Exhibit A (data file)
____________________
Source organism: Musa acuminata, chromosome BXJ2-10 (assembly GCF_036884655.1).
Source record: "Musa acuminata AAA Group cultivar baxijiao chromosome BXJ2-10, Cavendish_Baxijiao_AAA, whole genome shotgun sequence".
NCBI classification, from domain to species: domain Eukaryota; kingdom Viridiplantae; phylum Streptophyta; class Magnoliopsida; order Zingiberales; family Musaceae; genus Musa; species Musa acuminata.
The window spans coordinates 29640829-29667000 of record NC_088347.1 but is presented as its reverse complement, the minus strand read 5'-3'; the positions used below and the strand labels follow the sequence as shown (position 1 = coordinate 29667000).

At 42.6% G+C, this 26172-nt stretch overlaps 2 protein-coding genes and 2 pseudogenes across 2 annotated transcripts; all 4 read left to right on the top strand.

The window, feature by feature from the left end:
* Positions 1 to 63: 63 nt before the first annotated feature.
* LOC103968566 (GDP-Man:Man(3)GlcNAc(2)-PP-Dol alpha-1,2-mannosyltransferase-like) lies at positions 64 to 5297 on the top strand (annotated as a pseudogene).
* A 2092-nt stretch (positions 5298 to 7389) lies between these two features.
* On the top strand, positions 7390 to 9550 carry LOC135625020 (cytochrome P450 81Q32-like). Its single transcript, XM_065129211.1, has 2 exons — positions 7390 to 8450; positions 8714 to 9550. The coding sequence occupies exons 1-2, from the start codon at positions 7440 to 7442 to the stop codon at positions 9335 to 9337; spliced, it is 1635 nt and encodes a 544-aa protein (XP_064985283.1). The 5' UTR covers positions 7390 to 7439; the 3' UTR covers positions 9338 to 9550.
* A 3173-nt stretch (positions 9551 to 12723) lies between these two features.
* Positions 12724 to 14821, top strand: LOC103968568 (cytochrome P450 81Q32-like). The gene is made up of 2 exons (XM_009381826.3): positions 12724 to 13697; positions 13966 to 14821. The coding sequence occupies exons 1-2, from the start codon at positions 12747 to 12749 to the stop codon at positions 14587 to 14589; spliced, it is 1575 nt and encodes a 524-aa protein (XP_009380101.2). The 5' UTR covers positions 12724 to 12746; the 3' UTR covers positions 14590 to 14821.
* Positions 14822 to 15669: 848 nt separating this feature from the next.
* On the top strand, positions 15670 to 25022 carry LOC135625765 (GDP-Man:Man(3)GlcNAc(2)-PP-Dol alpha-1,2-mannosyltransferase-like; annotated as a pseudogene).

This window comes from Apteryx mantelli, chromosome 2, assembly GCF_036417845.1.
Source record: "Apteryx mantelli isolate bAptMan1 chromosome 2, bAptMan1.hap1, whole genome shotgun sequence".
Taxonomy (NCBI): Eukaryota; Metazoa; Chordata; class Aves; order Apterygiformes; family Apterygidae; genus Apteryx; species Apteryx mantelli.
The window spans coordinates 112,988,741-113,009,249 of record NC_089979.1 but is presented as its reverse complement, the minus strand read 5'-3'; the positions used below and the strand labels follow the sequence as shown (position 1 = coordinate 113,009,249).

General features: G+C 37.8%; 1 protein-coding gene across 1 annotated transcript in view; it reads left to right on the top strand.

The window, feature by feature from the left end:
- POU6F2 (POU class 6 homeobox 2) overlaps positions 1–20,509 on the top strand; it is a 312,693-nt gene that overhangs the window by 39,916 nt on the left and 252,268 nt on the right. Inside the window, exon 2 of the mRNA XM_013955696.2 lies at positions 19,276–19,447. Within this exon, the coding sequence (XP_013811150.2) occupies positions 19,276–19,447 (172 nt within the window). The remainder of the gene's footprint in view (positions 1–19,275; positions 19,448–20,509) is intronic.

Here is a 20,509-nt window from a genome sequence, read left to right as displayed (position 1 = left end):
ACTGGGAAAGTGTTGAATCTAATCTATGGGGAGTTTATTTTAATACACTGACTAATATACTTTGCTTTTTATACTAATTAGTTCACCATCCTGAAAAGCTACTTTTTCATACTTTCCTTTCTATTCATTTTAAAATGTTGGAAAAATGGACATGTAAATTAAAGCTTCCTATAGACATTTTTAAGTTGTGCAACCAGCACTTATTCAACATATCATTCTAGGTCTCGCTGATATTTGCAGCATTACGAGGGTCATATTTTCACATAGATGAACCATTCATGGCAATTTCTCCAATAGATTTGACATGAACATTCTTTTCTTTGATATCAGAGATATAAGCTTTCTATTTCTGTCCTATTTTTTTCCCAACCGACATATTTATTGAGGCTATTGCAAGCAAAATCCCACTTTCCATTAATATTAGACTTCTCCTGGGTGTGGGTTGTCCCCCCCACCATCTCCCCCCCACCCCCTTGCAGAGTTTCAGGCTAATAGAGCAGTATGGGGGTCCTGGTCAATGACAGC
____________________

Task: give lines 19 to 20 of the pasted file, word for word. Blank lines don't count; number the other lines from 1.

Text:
General features: G+C 37.8%; 1 protein-coding gene across 1 annotated transcript in view; it reads left to right on the top strand.

The window, feature by feature from the left end: